"An ambitious and timely collection of ... moving and thought-provoking accounts…Overall, the tensions, dislocations, and illuminations of these narratives provide avenues for new and more complicated understandings of gender and nationalism in this bitter and tragic phase of the Palestinian-Israeli conflict."  · H-Net Review

"This is a brave and fractured book that bears the marks (and wounds) of conflictual histories and contemporary confrontations in Palestine/Israel ... This unique book opens up new [meaning] of what Zionism and Israel have meant for Jews and Palestinians."  · Lila Abu-Lughod, Columbia University

"History and biography converge in this stunning collection of personal narratives. Women and the Politics of Military Confrontation is testament to the urgency of dialogue between Palestinian and Israeli women. These essays probe the searing pain of life under Israeli military occupation and the complex sorrow of dislocation and exile. They push us to examine the limits of nationalisms, the moral scaffolding of the state of Israel, and the legacy of the Sho'ah. I know of no other work that so deftly expresses the tenacity of surviving, the daring of resistance, and the will to forge a just peace."  · R. Ruth Linden, University of California, San Francisco

"... powerful, moving, and revealing ... This book is a must for anyone who is interested in the Israeli/Palestinian conflict and in issues of national and gender construction. The journeys and experiences of the contributors represent not only their own personal experiences as either Palestinian or Jewish women but also their respective national experiences."  · Tamar Mayer, Professor of Geography, Middlebury College, editor of Women and the Israeli Occupation: the Politics of Change and Gender Ironies of Nationalism: Sexing the Nation

Description

As the crisis in Israel does not show any signs of abating, this remarkable collection, edited by an Israeli and a Palestinian scholar and with contributions by Palestinian and Israeli women, offers a vivid and harrowing picture of the conflict and of its impact on daily life, especially as it affects women's experiences that differ significantly from those of men.

The (auto)biographical narratives in this volume focus on some of the most disturbing effects of the Israeli-Palestinian conflict: a sense of dislocation that goes well beyond the geographical meaning of the word; it involves social, cultural, national and gender dislocation, including alienation from one's own home, family, community, and society. The accounts become even more poignant if seen against the backdrop of the roots of the conflict, the real or imaginary construct of a state to save and shelter particularly European Jews from the horrors of Nazism in parallel to the other side of the coin: Israel as a settler-colonial state responsible for the displacement of the Palestinian nation.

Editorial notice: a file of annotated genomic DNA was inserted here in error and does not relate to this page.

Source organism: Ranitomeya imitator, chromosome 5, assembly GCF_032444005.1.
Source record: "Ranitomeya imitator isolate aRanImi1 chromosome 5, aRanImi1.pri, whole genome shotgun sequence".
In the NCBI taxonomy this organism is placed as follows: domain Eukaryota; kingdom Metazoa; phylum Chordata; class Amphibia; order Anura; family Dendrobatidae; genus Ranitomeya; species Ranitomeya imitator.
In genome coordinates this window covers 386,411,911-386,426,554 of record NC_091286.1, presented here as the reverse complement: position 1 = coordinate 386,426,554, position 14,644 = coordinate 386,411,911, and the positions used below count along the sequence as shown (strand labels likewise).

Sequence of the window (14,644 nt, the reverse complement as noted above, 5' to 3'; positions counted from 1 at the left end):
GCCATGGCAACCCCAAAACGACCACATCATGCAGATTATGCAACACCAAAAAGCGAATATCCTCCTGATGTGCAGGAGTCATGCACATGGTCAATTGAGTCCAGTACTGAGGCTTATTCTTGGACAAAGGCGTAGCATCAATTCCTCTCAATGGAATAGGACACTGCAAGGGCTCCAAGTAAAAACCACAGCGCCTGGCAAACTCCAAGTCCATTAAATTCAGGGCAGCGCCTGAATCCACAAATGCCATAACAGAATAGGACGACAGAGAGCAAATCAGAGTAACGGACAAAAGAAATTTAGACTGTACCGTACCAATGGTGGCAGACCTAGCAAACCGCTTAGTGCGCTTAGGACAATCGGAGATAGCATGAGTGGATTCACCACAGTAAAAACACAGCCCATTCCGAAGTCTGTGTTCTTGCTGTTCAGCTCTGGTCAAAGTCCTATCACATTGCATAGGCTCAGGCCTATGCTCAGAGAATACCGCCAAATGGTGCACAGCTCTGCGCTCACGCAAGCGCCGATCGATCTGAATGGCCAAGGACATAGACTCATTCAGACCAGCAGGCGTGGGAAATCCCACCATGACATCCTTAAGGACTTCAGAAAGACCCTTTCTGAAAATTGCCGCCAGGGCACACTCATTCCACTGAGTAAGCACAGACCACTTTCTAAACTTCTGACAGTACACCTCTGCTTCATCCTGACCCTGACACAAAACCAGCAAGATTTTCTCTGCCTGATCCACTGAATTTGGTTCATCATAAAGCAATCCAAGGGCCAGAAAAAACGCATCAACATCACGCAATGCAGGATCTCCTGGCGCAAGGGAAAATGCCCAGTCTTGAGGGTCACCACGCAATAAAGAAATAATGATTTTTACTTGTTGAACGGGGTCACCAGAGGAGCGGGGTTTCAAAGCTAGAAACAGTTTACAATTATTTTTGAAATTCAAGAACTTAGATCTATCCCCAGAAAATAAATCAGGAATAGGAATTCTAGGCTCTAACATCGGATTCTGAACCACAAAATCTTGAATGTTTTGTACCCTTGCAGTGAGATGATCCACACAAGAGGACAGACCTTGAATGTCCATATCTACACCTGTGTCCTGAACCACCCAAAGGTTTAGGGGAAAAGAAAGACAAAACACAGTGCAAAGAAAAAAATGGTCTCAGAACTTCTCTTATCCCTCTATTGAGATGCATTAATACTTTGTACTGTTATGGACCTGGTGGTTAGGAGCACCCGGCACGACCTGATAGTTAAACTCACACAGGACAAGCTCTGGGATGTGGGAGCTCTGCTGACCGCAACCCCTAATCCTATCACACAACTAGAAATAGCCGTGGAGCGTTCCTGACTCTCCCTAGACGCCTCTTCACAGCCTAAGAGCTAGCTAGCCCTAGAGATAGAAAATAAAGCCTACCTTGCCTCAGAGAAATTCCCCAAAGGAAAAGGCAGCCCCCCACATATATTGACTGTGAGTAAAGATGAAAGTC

Nahla Abdo is Professor of Sociology at Carleton University, Ottawa. She has published extensively on women and the state in the Middle East with special focus on Palestinian women. Among the publications is Sociological Thought: Beyound Eurocentric Theory (1996). She contributed to the establishment of the Women's Studies Institute at Birzeit University and has found the Gender Research Unit at the Women's Empowerment Project/Gaza Community Mental Health Program in Gaza.

Ronit Lentin was born in Haifa prior to the establishment of the State of Israel and has lived in Ireland since 1969. She is a well known writer of fiction and non-fiction books and is course co-ordinator of the MPhil in Ethnic Studies at the Department of Sociology, Trinity College Dublin. She has published extensively on the genedered link between Israel and the Shoah, feminist research methodologies, Israeli and Palestinian women's peace activism, gender and racism in Ireland.

Subject: Peace & Conflict Studies Gender Studies General Anthropology
Area: Middle East & Israel



Contents

Acknowledgements

Introduction: Writing Dislocation, Writing the Self: Bringing Back the Political into Gendered Israeli-Palestinian Dialoguing

Chapter 1. Palestinian Women: Exile in Lebanon
Chapter 2. Home as Exile
Chapter 3. Life under Occupation
Chapter 4. Israeli Jewish Women: Exile as Home
Chapter 5. Exile as an Oppositional Locus
Chapter 6. Existential States of Exile

Bibliography
Index